Supervised Visitation In Michigan Child Custody

Can I have my child’s other parent’s visitation time supervised by the court in Wayne County?

For people that have minor children, the biggest concerns they have when preparing to file for a divorce or custody proceeding revolve around the children.  How will the court handle custody, what is the appropriate parenting time schedule, how much will the child support be, who will provide the health insurance are all questions that must be considered.

The concerns become that much greater when there is no trust between the parents or one of the parents has issues with drugs, alcohol, violence or mental health.  In these cases extra care must be taken in crafting the appropriate custody and parenting time orders.  This blog is intended to provide a simplified overview of supervised parenting time.

How Do You Get A Court Order For Supervised Parenting Time?

If there are concerns that may harm the child either directly or indirectly through unsupervised parenting time, it’s likely that the court will mandate supervised visits with the other parent. When parents are not living together at the time a divorce or custody complaint is initiated, it’s often advisable to submit a motion for temporary or interim custody, parenting time, and support. Following the submission of the motion, a court hearing will be set, during which either the Friend of the Court or the judge will hear arguments before issuing an order that specifies the conditions for parenting time and support, potentially including mandatory supervision. This order will remain in effect until the case is resolved and a final judgment is made.

How Long Can Supervised Parenting Time Be Ordered?

The court will typically order that the supervision shall be required for a set period of time after which it will review the matter and determine whether supervision is still required.  The restrictions may be initially required for a relatively shorter term, like 60-90 days and if the parent is able to handle parenting time consistently without problems. then the court may remove the restrictions or grant additional supervised parenting time.  If the parent is not able to complete the parenting time or that parent’s issues are severe, then the court may simply order supervised parenting time and put the burden on that parent to file the appropriate motions and prove that the restrictions should be lifted.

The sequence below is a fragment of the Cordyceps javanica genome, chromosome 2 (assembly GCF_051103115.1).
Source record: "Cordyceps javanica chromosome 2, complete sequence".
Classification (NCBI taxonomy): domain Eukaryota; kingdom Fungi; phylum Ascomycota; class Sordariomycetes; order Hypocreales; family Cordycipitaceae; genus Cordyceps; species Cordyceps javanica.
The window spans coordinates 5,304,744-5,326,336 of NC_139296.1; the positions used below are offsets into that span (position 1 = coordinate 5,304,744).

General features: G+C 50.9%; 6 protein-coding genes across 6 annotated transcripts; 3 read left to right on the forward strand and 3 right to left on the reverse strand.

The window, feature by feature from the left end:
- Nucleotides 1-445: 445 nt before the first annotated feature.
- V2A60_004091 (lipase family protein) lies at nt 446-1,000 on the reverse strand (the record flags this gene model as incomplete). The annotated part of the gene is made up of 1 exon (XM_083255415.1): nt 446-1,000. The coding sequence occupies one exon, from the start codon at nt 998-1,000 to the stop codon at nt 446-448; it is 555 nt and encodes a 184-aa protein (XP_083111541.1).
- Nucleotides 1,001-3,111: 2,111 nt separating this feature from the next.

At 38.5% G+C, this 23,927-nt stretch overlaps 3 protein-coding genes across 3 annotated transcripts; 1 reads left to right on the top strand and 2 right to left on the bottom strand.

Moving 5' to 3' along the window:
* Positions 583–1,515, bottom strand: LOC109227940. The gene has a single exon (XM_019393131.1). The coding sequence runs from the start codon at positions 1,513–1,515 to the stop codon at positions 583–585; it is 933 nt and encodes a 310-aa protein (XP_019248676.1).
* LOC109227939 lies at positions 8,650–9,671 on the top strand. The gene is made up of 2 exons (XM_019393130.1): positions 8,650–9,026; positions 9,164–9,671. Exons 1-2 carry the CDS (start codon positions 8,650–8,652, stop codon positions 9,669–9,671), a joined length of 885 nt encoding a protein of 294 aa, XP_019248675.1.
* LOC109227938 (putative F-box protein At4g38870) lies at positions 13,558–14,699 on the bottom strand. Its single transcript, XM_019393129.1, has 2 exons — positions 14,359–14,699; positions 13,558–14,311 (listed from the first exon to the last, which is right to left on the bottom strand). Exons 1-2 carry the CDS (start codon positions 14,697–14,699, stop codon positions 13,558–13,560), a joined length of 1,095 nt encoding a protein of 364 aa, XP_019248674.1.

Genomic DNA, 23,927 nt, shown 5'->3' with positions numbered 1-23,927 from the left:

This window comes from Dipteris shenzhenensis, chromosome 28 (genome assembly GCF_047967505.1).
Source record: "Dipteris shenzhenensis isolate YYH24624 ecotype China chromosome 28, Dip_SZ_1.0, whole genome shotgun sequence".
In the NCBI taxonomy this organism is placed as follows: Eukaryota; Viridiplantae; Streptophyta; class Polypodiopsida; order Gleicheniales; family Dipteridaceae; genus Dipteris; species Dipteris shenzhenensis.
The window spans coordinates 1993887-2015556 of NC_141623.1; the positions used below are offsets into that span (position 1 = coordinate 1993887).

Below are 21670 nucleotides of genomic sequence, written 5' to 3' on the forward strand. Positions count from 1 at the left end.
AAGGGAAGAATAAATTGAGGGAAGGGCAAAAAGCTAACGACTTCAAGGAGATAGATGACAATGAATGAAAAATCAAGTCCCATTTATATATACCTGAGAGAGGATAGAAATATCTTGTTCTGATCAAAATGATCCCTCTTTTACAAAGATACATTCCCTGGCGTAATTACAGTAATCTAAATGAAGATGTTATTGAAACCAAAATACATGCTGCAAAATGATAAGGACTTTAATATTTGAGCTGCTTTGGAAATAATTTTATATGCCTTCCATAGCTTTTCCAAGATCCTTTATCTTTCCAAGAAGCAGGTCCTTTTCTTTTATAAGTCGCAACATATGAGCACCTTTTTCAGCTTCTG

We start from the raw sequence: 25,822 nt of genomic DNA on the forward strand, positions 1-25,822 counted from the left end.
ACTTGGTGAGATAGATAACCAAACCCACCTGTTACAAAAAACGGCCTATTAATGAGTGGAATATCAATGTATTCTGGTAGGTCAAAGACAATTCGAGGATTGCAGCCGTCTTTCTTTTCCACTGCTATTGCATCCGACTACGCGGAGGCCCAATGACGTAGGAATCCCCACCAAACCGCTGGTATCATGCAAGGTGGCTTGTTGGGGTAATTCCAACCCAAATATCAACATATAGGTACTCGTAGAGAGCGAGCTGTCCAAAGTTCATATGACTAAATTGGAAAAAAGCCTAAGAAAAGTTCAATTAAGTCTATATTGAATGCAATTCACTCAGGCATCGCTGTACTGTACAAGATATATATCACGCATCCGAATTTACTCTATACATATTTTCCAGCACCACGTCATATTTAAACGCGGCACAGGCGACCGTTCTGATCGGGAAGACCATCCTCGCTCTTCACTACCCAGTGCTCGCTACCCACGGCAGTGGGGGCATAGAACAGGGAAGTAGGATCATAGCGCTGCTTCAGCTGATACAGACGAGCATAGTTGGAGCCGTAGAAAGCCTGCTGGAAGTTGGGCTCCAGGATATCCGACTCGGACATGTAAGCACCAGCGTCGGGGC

In What Situations is Supervised Parenting Time Recommended?

If you are in a marriage where you feel your children are in danger of coming into harm’s way, then you may want to have the court order supervised parenting time when your child is with their other parent. While the other parent may not necessarily wish to harm their own children, there may be circumstances where your child could come into harm’s way due to a parent’s lifestyle choices.

Supervised visitations in Michigan

If your child’s other parent is an addict or abuses alcohol and other drugs, then your child could be subject to potential drug-related violence, drunk driving accidents, or other mishaps that occur when someone is under the influence of substances. This is obviously unacceptable, and may warrant supervised visitation.

If your child’s other parent suffers from a mental health condition, this can also cause concern, as decisions made can and will impact your child. While it isn’t the fault of the other parent that they have a mental health condition, it is also not fair to your child to subject them to negative situations. Conditions such as bipolar disorder, borderline personality disorder, schizophrenia, major depression and more can all be grounds to seek supervised parenting time.

Have questions or concerns about supervised parenting time in Wayne County? Contact The Mitten Law Firm today for a free and confidential consultation.